Ode to street wear

Colourful: A customer viewing the collection.

She has woven her present collection around the six-yard wonder. In her attempt to globalise it, she has attempted blending it with jeans and other western clothing.
Nida’s collection entitled, High on Chai at Collage, her autumn winter collection, is
a dedication to street images and the essence of street India. It is proof of how the mundane and ordinary can be transformed into a piece of art.

The garments in the collection ranged from green patent leather high waist pants to crow and graffiti print skirts, kafthan dresses, yellow orgamic bags and scarves to elegantly paneled sarees with hand embroidery, brocade patches and origami flower blouses.

“With recession taking its toll on people, companies effecting cost cutting measures, the very basic simple things tend to matter a great deal. My collection tends to glorify recession in a way and attempts to harmonise it with the disjointed,” explains Nida.

For instance, Nida induces fashion and usability into mundane materials such as tarpaulin. She has woven a bag from it and designed clothes as well. The collection is an ode to this Kitsch India where chai is being used as a metaphor for being “high on life.”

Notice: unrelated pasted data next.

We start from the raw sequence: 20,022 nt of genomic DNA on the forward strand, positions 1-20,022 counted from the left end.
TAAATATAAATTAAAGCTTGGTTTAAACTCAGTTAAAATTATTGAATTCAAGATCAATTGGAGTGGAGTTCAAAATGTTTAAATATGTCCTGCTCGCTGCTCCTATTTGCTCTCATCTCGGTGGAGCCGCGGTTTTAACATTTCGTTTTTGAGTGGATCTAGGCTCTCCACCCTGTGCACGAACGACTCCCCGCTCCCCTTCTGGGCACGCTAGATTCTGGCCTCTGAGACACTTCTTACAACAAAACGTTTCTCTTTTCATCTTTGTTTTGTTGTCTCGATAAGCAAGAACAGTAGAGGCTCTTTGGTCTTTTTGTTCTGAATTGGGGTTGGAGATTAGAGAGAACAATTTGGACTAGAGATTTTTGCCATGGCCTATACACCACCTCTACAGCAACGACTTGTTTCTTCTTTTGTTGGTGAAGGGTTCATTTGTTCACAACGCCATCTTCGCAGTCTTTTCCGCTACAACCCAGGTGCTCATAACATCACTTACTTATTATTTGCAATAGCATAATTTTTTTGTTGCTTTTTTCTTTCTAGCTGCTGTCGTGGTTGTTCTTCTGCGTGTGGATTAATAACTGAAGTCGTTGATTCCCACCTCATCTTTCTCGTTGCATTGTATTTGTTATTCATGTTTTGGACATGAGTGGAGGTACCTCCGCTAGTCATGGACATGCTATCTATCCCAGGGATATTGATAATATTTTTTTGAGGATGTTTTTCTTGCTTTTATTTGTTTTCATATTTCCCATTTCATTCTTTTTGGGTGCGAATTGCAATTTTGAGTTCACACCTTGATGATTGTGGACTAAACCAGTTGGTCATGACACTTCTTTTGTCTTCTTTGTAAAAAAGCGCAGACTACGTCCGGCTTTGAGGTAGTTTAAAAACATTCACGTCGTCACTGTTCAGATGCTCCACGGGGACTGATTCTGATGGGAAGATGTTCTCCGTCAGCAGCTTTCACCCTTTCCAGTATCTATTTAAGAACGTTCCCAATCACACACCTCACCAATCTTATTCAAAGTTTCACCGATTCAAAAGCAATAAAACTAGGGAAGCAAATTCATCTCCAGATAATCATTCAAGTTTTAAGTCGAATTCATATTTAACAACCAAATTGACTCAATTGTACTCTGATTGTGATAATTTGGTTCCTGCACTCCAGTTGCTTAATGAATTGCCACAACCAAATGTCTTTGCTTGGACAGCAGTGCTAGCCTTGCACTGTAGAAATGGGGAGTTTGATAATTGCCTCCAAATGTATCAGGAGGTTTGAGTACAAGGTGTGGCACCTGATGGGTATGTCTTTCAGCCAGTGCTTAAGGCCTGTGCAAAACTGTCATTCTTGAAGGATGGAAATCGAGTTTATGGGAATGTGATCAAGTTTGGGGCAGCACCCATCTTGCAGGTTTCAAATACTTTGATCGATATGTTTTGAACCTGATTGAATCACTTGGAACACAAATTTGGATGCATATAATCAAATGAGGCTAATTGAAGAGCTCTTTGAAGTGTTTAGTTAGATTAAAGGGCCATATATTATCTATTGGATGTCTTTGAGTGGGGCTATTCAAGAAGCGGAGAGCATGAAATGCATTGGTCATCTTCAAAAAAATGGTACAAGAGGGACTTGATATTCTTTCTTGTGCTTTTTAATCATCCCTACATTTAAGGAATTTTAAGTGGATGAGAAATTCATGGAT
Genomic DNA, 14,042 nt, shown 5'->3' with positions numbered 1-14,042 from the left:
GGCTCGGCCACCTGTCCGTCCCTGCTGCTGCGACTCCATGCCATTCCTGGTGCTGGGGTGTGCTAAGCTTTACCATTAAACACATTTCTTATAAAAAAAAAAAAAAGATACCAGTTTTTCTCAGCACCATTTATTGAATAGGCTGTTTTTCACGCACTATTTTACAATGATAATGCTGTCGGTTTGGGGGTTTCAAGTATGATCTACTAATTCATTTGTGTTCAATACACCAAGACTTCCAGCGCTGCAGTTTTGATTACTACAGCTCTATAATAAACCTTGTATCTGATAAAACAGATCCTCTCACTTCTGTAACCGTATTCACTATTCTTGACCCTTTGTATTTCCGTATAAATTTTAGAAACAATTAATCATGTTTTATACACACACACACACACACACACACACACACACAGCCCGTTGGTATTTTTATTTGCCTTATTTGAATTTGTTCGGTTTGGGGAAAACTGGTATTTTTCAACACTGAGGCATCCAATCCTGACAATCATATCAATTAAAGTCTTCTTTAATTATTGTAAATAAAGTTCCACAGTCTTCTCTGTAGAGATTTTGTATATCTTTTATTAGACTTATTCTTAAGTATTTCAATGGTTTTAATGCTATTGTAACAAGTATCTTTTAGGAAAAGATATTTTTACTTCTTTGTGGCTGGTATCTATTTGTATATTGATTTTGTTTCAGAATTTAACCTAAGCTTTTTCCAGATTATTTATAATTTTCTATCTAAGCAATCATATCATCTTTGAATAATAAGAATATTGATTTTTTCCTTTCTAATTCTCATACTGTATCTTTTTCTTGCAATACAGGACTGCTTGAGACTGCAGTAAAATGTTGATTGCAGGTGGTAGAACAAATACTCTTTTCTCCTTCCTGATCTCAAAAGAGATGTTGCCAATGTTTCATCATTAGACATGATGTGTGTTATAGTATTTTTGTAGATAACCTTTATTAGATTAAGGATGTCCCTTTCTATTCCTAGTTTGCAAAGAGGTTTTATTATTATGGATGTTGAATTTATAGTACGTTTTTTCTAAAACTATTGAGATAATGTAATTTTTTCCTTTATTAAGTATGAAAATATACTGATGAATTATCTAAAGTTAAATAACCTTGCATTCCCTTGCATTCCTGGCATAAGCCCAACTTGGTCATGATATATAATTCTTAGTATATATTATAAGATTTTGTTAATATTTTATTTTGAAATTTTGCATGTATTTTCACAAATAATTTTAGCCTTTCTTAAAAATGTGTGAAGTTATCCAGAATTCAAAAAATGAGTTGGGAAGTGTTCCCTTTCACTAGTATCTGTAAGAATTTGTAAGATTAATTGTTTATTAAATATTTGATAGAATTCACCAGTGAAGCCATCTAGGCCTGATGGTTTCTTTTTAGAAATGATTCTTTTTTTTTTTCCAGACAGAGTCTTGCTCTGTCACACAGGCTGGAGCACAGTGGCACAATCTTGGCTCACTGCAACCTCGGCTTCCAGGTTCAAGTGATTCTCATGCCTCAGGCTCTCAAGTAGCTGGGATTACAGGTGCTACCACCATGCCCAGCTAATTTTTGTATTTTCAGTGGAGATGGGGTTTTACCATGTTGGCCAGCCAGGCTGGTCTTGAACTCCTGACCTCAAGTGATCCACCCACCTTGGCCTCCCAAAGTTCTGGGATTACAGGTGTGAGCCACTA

Another one of Nida’s collection titled, New India Bioscope Co. is an (ad)venture founded by Nida and Raul Chandra. They draw inspiration from the quirks and vibrancy of
Indian streets.

The people, faces, dialogues, conversations, walls and shops, chai stalls, posters, hoardings, songs, dances, rickshaws, crows and cows of Indian multi-hued ethos are all lead characters in the collection.

The present collection is pegged on the drama of Bollywood. It revolves around the authentic art form of poster painting which went obsolete 15 years ago. “I have roped in poster painters, who are almost out of circulation and have got them to reinvent the art in a more modern context. The flamboyant and dramatic imagery of hand painted
Bollywood posters and hoardings has been captured in a kitsch flavour inundated with surrealistically treated images from the films of the 70s and 80s splashed with a riot of colour and concepts,” says Nida and adds, “We have two distinct lines-the first is the affordable art line which are reprints of my original art and the second exclusive line is the Collectors' line comprising  hand-painted art works of some of my original works rendered by these artists. The profit from the sales of original works of the artists would go to the poster artistes who we are collaborating with.”

Through her work, Nida hopes to rediscover and reinvent a vanished art form by
rehabilitating and collaborating with those poster artists who were forced out of their art and livelihood because of the advent of modern day technology.

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